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Five Ways to Manage Back Pain


 By | January 16, 2020 | No Comments
 Category: Exercise General Wellness Three Pillars of Health

Have you ever suddenly gasped for breath and felt a sharp spasm that sends you into panic mode when you’ve hurt your back? There’s nothing more debilitating than back pain. In fact, 31 million Americans experience low-back pain at any given time and one-half of all working Americans admit to having back pain symptoms each year. Additionally, back pain is the second most common reason for visits to the doctor’s office. It’s literally a pain!

However, most back pain can be simply managed with proper mechanics of posture and a balanced stretching and strengthening program. One of the most common reasons for back pain is tight hip flexors which can be attributed to long hours of sitting or daily exercise of running, walking or riding a bike.

When a person is sitting, a muscle called the “psoas” is in a “relaxed” shortened position. It attaches in a very simple sense to the front vertebrae in the lumbar spine and the leg bones. As the body becomes comfortable in the seated position, this muscle senses it should stay shortened to maintain balance while sitting. However, when you stand up, the muscle still thinks it should stay short. It doesn’t automatically turn off or relax and the lower back gets tugged into an arched position. The brain senses balance of standing and pulls the head and upper body straight up, leaving the lower back vertebrae in a squished arch.

Muscles shut off when an opposing muscle group takes over. For the “psoas,” the butt or gluteals need to turn on to release this tension and simple stretching of this front of the thigh muscle can also help.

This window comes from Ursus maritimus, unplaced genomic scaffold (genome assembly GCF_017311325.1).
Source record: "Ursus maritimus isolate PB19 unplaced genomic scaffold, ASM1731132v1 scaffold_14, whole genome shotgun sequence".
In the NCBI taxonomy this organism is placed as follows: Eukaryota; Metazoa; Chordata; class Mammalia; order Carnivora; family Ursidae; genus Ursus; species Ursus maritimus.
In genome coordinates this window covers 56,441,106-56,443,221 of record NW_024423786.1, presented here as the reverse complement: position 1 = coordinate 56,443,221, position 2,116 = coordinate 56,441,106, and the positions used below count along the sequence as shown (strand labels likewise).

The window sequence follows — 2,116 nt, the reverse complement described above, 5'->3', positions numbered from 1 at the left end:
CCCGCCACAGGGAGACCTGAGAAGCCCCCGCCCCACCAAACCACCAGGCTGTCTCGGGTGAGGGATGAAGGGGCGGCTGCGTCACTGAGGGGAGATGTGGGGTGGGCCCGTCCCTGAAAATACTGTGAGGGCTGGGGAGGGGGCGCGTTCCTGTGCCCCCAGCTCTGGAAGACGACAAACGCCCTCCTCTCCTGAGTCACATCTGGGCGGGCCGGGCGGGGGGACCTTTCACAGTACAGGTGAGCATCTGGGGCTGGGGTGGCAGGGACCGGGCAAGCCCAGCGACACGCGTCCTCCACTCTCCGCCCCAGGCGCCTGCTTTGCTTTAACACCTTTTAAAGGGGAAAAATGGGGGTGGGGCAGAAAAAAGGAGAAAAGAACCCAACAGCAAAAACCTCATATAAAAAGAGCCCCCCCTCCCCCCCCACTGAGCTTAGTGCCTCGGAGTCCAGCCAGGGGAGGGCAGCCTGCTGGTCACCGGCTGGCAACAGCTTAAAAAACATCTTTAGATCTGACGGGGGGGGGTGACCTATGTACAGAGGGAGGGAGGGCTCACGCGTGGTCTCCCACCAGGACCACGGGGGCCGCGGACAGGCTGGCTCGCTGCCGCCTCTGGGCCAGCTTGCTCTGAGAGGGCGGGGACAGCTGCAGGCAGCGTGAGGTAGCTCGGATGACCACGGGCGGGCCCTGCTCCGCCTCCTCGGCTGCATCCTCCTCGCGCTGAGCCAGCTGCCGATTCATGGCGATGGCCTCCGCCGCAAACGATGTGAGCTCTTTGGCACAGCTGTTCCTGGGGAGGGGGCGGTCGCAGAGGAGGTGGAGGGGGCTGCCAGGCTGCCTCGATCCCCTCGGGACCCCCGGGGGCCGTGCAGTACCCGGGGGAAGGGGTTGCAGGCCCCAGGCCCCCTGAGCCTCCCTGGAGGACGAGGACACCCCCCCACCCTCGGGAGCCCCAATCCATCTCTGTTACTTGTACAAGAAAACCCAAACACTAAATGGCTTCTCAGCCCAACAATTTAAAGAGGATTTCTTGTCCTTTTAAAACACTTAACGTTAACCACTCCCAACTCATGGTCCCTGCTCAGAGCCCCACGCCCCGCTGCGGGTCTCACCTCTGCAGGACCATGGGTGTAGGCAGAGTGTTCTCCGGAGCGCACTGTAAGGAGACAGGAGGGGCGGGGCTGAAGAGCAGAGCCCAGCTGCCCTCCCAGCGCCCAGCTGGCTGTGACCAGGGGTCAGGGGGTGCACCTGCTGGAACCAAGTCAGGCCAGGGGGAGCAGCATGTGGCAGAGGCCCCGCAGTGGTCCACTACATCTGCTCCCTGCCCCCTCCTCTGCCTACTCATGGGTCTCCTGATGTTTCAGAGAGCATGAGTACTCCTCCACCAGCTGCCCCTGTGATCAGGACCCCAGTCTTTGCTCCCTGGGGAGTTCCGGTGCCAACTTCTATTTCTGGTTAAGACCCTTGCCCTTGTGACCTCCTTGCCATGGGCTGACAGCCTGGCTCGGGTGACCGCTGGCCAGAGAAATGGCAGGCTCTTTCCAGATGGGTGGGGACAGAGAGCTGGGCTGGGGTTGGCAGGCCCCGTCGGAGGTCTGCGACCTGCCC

Here are the top five stretches and strengthening exercises you can do after sitting long periods of time to reduce the possibility of lower back pain:

  1. The Stand Tall: After sitting for an extended period, stand up tall and squeeze the bottom side slightly tucking under. Then slightly lift the rib cage and chin to find your tallest alignment.
  2. Split Lunge Stretch: At least 2-3 times per day, stand in a split stance with front knee slightly bent and back leg extending heel pressing to the floor in a lunge like position. Be sure to turn the back foot inward 10-30 degrees. Lift arms upward and press hips forward. Hold for 10-15 seconds and feel the stretch in the front of the thigh. Repeat on the other side.
  3. Teapot Stretch: This isn’t about tea time but rather the “little teapot” song. Start standing with feet slightly wider than shoulder width apart and place one arm out to the side and other hand on head with elbow bent. Leading with the straight arm, lean over to the side and press elbow up to the sky. Hold for 5-10 counts and repeat. Then perform this on the other side. “Tip me over and pour me out!”
  4. Bridge Up: Try this each morning and evening while in bed. This exercise helps strengthen the hamstrings and glutes or backside of the body to balance out the forward movement we primarily perform. Lie on your back with knees bent and heels under knees. Slowly lift the hips leading with the tailbone and pelvis tucking under until hips, knees, and shoulder are at a 45 degree angle from parallel. Hold for 10-30 seconds, lower to starting position and repeat 6-8 times.
  5. Sexy Spine Stretch: This move can be performed after your Bridge Up. Lying on your back, stretch your arms out to the side in a “T” position. Lift right leg up towards the ceiling and stretch it across the body. Bring the leg back up to center and lower to bed. Repeat 8-10 repetitions alternating sides.

Back pain can be managed, but if your pain lasts for more than 3-4 days, you should visit your doctor.

 

 

 

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